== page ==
Although I hadn’t expected a flood, either. I usually think of hurricanes sitting off the coast and dumping on Cape Cod and Boston (if they ever get that far). I don’t think of them as chewing their way up through Vermont. Of course that’s the perspective of a former Boston resident.
Like so many disasters and crises, the worst effects didn’t actually manifest until after the actual event had ended. Irene had moved on past us but the rivers continued rising.
The Connecticut River, which happens to be the boundary between New Hampshire and Vermont, overflowed causing the worst flooding this area has seen in recent times. The flooding seriously affected Route 12A, with water reported at 5 feet or higher inside stores like JC Penney’s and Kohl’s, crossing 12A and getting into the Walmart parking lot. Some of the affected stores will never re-open. Some estimate it will take 6 – 8 months before they can resume business.
Arguably the area’s best restaurant, Simon Pearce, overlooks a beautiful waterfall that spills over a dam and runs under a scenic covered bridge. The covered bridge was reported destroyed during the flooding though it was only damaged. Simon Pearce’s building flooded, wrecking their glass-blowing operation (fortunately they produce most of their glassworks elsewhere), a small kitchen and some water turbines. Thankfully the level with their main kitchen, dining area and store were spared, but it will still be an unknown length of time before they can resume operation. [update: And this shutdown happens just before leaf season, and extremely busy and vital time of the year for many local small businesses, and leaves many people unemployed at a time when the economy is still fragile and it’s difficult to find jobs]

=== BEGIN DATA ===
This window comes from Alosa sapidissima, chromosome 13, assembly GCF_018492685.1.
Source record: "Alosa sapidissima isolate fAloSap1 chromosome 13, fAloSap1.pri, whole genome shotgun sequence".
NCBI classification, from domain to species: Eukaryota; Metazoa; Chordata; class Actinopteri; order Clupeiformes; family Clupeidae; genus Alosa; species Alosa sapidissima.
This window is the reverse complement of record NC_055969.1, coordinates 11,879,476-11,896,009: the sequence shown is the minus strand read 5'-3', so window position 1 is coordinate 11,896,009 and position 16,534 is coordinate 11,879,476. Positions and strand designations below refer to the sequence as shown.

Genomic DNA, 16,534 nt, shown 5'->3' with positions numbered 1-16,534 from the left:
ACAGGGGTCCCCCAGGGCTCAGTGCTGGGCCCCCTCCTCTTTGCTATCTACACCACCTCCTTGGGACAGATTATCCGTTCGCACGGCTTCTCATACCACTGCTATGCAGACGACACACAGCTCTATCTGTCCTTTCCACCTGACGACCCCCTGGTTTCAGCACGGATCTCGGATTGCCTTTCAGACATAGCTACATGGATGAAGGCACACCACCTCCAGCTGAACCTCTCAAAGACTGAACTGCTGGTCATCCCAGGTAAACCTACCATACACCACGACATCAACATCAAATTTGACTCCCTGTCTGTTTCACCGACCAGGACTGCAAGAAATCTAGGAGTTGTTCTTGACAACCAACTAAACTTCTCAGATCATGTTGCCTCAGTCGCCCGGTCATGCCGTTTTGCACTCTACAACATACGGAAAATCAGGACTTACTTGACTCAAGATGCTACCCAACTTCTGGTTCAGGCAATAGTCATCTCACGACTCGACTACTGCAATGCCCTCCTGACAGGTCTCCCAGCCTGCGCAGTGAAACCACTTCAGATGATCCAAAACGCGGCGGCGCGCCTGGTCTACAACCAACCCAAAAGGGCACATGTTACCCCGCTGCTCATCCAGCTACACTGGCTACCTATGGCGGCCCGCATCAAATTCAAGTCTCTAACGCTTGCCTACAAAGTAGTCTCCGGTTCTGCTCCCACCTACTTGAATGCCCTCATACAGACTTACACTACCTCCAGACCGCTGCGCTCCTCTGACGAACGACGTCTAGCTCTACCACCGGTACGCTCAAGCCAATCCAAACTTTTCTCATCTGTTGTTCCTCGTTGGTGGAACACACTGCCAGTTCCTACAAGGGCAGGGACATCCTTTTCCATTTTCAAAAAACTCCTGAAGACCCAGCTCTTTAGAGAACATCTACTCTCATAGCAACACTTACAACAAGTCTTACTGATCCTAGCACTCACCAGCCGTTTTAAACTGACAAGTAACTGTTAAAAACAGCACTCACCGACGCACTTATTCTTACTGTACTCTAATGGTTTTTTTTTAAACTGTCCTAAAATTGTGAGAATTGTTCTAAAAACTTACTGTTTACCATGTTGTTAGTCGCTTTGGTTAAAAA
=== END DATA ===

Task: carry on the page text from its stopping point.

And this is minor compared to what happened to some towns in Vermont. There are towns which are completely cut off, which have had all their roads collapse or be washed away. There are towns which have had buildings and businesses simply swept away. There are towns which have no water, electricity or other utilities. It is Vermont, though, so there are people riding horses to get around where they cannot use their cars.
I did not expect that the Quechee Gorge bridge on Route 4 in Vermont would be closed because hundreds of propane tanks dislodged and were swept along by the flooding Ottauquechee River, jamming up against the bridge. It sounds almost charmingly surreal until they start exploding.
It’s the dust that I really didn’t anticipate. The whole event was simply so wet, and the dust is so dry. It permeates West Lebanon. And of course, it’s made worse by the attempt to clean it up. I was thinking earlier while driving through West Lebanon that what we really need is a good rain, and then caught myself realizing we’d already had a bad one.